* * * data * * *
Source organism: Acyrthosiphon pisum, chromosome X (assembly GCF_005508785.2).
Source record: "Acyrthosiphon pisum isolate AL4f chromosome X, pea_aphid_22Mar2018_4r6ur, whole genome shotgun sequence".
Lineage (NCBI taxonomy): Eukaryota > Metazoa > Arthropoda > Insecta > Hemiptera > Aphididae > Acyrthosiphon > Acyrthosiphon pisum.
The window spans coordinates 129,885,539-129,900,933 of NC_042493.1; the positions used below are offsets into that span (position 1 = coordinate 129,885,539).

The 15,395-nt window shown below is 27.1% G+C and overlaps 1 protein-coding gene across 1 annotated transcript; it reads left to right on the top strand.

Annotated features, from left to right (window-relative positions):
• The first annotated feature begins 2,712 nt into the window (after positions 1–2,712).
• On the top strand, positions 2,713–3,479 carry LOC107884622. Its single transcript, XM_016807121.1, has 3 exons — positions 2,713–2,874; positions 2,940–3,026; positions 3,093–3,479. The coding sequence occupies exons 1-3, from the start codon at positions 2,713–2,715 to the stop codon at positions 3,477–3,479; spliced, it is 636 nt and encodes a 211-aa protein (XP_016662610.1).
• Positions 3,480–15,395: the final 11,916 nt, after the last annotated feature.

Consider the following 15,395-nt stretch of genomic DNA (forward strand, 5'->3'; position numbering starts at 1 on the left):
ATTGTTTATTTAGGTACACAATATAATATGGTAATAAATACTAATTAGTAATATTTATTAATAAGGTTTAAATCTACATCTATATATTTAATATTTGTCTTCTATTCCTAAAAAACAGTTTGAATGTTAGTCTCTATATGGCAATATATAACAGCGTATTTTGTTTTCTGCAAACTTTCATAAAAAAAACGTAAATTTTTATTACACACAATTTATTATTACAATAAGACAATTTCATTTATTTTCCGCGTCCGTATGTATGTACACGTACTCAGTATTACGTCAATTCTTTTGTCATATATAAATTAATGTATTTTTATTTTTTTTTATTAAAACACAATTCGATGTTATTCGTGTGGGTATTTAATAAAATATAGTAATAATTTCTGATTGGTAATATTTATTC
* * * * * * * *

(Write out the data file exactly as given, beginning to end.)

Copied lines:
Source organism: Acyrthosiphon pisum, chromosome X (assembly GCF_005508785.2).
Source record: "Acyrthosiphon pisum isolate AL4f chromosome X, pea_aphid_22Mar2018_4r6ur, whole genome shotgun sequence".
Lineage (NCBI taxonomy): Eukaryota > Metazoa > Arthropoda > Insecta > Hemiptera > Aphididae > Acyrthosiphon > Acyrthosiphon pisum.
The window spans coordinates 129,885,539-129,900,933 of NC_042493.1; the positions used below are offsets into that span (position 1 = coordinate 129,885,539).

The 15,395-nt window shown below is 27.1% G+C and overlaps 1 protein-coding gene across 1 annotated transcript; it reads left to right on the top strand.

Annotated features, from left to right (window-relative positions):
• The first annotated feature begins 2,712 nt into the window (after positions 1–2,712).
• On the top strand, positions 2,713–3,479 carry LOC107884622. Its single transcript, XM_016807121.1, has 3 exons — positions 2,713–2,874; positions 2,940–3,026; positions 3,093–3,479. The coding sequence occupies exons 1-3, from the start codon at positions 2,713–2,715 to the stop codon at positions 3,477–3,479; spliced, it is 636 nt and encodes a 211-aa protein (XP_016662610.1).
• Positions 3,480–15,395: the final 11,916 nt, after the last annotated feature.

Consider the following 15,395-nt stretch of genomic DNA (forward strand, 5'->3'; position numbering starts at 1 on the left):
ATTGTTTATTTAGGTACACAATATAATATGGTAATAAATACTAATTAGTAATATTTATTAATAAGGTTTAAATCTACATCTATATATTTAATATTTGTCTTCTATTCCTAAAAAACAGTTTGAATGTTAGTCTCTATATGGCAATATATAACAGCGTATTTTGTTTTCTGCAAACTTTCATAAAAAAAACGTAAATTTTTATTACACACAATTTATTATTACAATAAGACAATTTCATTTATTTTCCGCGTCCGTATGTATGTACACGTACTCAGTATTACGTCAATTCTTTTGTCATATATAAATTAATGTATTTTTATTTTTTTTTATTAAAACACAATTCGATGTTATTCGTGTGGGTATTTAATAAAATATAGTAATAATTTCTGATTGGTAATATTTATTC